He said this can translate to lower insurance deductibles because companies are able to win the majority of litigation battles and not pay out as many false claims as they had in the past.
A back-office employee reviews a video recording from a forward-facing camera. (Trimble)
Onboard cameras have become much more common in trucks, almost an expectation. If a collision between a truck driver and passenger vehicle results in litigation, fleets that have not implemented video systems then have to defend that decision, Palmer said.
“Paying for claims and damages that are the fault of the trucker is not really the issue. No one is trying to dodge legitimate liability, but we’re trying to isolate that legitimate liability as compared to frivolous litigations, claims that have no foundation, and the camera certainly helps us to do that,” added Bob Fuller, agency president of AssuredPartners/Fleet Risk Management, an insurance company focused on the transportation industry.
Two years ago, KKW Trucking, headquartered in Pomona, Calif., installed forward-facing cameras in its 400-truck fleet, primarily because of the litigious environment in the trucking industry.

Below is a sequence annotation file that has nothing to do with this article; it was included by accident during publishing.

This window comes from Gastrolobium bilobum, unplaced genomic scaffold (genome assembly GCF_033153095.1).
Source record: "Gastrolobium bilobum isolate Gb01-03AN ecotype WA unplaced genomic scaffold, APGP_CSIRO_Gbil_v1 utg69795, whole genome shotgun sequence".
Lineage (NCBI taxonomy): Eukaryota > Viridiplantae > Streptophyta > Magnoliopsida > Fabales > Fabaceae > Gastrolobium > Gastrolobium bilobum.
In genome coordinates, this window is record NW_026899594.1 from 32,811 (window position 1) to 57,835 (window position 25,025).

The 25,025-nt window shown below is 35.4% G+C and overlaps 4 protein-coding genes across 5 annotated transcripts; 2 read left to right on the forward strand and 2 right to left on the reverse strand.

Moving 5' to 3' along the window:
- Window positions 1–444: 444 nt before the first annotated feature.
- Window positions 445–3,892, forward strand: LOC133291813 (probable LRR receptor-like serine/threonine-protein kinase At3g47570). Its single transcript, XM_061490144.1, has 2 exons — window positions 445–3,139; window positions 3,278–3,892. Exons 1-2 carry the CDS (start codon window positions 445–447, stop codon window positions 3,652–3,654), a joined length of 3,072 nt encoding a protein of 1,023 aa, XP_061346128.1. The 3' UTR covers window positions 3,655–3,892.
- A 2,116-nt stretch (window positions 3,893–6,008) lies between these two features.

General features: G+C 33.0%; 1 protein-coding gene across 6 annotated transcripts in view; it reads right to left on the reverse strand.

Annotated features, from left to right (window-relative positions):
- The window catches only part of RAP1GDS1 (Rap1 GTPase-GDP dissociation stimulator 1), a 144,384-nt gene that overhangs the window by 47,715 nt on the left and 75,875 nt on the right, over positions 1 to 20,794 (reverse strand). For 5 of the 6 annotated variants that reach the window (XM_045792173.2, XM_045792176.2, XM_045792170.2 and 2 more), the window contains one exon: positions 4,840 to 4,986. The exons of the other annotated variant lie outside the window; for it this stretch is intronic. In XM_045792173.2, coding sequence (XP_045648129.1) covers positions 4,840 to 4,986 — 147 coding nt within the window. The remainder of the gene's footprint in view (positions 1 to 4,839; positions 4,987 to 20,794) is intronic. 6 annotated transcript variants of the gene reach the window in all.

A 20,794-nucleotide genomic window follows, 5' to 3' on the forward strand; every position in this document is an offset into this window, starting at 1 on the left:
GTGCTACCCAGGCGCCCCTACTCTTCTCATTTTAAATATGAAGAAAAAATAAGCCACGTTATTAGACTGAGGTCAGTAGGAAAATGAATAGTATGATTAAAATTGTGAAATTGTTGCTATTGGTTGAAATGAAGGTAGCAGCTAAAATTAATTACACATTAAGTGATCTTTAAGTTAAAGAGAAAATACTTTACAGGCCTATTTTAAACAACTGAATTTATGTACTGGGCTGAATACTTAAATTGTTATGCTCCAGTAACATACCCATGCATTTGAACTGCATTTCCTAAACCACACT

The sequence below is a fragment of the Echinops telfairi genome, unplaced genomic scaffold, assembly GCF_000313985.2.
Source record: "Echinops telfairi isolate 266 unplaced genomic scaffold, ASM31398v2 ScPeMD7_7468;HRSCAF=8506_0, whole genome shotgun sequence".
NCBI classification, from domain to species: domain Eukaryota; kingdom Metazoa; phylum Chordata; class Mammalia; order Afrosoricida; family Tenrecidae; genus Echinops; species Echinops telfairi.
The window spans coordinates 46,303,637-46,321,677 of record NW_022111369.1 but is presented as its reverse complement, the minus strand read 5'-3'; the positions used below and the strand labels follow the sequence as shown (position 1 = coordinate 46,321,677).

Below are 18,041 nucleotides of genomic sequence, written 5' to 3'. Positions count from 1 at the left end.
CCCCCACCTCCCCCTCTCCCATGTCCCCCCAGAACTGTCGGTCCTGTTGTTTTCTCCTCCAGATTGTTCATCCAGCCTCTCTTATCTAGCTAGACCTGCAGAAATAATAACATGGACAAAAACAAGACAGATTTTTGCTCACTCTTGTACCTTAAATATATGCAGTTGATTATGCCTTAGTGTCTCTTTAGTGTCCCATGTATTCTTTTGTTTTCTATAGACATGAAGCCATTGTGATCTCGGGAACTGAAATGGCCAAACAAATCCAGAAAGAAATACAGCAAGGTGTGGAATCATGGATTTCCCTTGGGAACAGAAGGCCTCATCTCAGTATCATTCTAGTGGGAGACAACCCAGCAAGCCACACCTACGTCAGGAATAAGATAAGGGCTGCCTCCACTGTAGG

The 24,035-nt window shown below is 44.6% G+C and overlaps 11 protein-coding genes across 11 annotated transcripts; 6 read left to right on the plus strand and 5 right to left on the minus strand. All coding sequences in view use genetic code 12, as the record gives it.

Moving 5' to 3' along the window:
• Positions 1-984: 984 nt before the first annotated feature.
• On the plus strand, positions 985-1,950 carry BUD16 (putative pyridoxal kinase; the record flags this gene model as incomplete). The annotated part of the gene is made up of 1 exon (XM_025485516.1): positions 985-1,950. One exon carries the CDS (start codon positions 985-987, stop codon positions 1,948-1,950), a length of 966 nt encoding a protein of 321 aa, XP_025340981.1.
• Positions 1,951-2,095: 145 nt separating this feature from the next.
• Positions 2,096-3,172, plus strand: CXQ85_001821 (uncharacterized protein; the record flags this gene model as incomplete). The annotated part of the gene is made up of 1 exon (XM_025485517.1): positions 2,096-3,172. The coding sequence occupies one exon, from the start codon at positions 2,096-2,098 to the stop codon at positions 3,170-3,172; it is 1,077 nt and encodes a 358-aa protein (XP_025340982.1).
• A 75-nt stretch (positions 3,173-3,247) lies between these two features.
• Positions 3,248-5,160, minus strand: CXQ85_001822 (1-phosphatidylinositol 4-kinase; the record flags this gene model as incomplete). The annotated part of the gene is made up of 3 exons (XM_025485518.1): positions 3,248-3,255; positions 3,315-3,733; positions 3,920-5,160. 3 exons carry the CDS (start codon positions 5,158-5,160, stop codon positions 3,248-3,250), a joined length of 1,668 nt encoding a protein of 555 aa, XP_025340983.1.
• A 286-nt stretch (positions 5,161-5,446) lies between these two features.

“We wanted to capture what really occurred. From our perspective, we’re going to mitigate liability in many cases completely where we captured an accurate account of an event that was not absolutely 100% our fault, and the other piece is, if we did have some fault, we want to be able to have an accurate account of what occurred and be able to address it as quickly and as cost efficiently as possible,” said Brandon Krueger, senior director of IT and fleet services.
“While our insurance company was happy for us to have it because they recognized the potential help for liability circumstances, it really never produced a premium discount or subsidy of any kind for us,” he added.
Still, Krueger said the cameras already have helped mitigate claims.
“We feel it has been worth the investment,” he said. “In most cases, it has proven that we were not at fault.”